Beauty School Runs Out of Time to Raise Arbitration Defense, According to Ninth Circuit Court
Saturday, December, 24, 2016
The Ninth Circuit Court recently ruled in the case Martin v. Yasuda that the Amarillo College of Hairdressing – Milan Institute and the Milan Institute of Cosmetology took too long to seek arbitration. The school must now litigate its students’ wage and hour claims in court.
The ruling stems from a class action lawsuit brought against the college in October 2013. The lawsuit alleges the school and the school’s owner, Gary Yasuda, weren’t paying for work performed by trainees at the school, which is a violation of the Fair Labor Standards Act and California Law.
The beauty school responded it had no liability because the students were not considered employees. The US District Court for the Central District of California denied Amarillo’s motion to dismiss in the summer of 2014, with leave for the plaintiffs to amend their claims, which they did that August. In September of that year, Yasuda claimed the right to arbitrate as his defense, but did not take any action. It wasn’t until March of the following year he moved to compel arbitration.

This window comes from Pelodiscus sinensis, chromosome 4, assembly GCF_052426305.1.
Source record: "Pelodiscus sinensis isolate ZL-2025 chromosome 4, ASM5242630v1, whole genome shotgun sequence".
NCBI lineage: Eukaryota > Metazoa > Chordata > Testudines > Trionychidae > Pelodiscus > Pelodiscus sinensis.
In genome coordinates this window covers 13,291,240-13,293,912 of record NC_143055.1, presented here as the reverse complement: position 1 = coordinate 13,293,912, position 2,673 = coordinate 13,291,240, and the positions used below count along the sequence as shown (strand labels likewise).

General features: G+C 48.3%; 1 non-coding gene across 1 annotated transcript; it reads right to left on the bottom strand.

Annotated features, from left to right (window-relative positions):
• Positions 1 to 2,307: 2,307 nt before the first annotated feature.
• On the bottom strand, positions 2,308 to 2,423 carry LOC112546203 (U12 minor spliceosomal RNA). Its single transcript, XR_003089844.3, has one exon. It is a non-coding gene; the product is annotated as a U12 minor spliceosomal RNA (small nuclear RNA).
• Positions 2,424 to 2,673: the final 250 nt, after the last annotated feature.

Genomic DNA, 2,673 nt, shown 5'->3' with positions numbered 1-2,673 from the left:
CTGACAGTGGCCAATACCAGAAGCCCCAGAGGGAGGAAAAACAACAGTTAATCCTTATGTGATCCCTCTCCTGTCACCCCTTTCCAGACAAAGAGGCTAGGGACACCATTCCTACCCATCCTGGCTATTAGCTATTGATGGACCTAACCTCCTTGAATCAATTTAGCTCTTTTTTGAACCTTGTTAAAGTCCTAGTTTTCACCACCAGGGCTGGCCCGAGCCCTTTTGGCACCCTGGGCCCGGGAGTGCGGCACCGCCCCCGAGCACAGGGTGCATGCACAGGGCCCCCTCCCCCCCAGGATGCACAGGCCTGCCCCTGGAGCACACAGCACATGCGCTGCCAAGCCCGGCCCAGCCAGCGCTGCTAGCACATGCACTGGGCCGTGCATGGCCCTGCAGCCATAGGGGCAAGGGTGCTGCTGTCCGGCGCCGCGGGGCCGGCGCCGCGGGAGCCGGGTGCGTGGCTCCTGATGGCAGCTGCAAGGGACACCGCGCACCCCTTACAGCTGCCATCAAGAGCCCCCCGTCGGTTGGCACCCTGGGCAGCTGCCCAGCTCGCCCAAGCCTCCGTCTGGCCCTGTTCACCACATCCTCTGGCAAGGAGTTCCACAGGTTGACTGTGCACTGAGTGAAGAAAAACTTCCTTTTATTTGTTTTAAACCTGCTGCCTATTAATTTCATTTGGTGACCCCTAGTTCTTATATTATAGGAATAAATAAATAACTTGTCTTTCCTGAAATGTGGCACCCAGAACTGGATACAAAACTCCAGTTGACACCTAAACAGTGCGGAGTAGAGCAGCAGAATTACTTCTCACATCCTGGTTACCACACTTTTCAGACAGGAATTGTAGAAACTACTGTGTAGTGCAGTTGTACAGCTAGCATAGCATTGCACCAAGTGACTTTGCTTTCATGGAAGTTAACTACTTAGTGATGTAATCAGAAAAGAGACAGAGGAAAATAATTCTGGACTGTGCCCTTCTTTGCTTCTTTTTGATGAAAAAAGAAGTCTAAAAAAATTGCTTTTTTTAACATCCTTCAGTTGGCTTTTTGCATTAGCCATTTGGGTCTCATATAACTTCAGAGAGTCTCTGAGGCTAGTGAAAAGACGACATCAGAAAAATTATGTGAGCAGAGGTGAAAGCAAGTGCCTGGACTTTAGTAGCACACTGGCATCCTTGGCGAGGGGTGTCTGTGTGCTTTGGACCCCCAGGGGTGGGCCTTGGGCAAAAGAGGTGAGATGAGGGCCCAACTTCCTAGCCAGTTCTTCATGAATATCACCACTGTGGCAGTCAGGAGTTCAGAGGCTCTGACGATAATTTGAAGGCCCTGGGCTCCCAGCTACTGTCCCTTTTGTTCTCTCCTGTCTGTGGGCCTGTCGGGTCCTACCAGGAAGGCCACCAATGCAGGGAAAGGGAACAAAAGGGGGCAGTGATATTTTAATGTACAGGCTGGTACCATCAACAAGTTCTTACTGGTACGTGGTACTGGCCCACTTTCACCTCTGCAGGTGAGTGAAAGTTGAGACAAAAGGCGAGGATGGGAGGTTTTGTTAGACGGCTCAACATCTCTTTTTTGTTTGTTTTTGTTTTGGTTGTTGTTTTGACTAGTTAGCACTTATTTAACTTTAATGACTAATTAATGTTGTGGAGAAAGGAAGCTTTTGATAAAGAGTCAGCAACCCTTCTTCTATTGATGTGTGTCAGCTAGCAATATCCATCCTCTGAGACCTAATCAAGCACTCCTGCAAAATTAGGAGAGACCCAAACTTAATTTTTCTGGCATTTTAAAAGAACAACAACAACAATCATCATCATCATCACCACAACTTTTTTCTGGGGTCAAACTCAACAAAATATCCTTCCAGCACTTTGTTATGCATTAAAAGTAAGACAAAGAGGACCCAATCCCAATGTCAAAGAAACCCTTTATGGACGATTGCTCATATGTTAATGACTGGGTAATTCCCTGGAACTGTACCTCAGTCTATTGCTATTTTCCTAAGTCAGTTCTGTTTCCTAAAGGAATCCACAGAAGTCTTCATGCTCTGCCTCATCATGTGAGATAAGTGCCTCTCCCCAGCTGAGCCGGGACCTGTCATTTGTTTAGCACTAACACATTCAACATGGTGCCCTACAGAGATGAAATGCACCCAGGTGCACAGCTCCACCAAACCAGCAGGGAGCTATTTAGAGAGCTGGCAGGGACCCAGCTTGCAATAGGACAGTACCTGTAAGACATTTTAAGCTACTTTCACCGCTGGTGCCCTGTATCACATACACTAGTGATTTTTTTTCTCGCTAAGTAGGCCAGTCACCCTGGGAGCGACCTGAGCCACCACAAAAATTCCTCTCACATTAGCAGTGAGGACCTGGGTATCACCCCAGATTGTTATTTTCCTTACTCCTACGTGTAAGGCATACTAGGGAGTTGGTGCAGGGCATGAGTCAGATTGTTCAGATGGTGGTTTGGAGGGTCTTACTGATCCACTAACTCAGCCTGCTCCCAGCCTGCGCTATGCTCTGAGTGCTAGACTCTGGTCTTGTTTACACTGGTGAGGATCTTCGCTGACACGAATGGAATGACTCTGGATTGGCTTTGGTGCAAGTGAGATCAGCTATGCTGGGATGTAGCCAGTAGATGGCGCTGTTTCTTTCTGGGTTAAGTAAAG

The court denied the motion, claiming Yasuda’s waiting 17 months to take action waived his right to arbitrate. The court said requiring arbitration would prejudice plaintiffs because it had already ruled in their favor.
The school appeal the ruling, arguing arbitration should decide if the right to arbitrate had been waived, but in July 2015, the Ninth Circuit ruled courts have the right to make this ruling. The court also ruled there must be clear language concerning whether or not parties wish to commit to arbitration and arbitration must begin soon after a lawsuit is filed.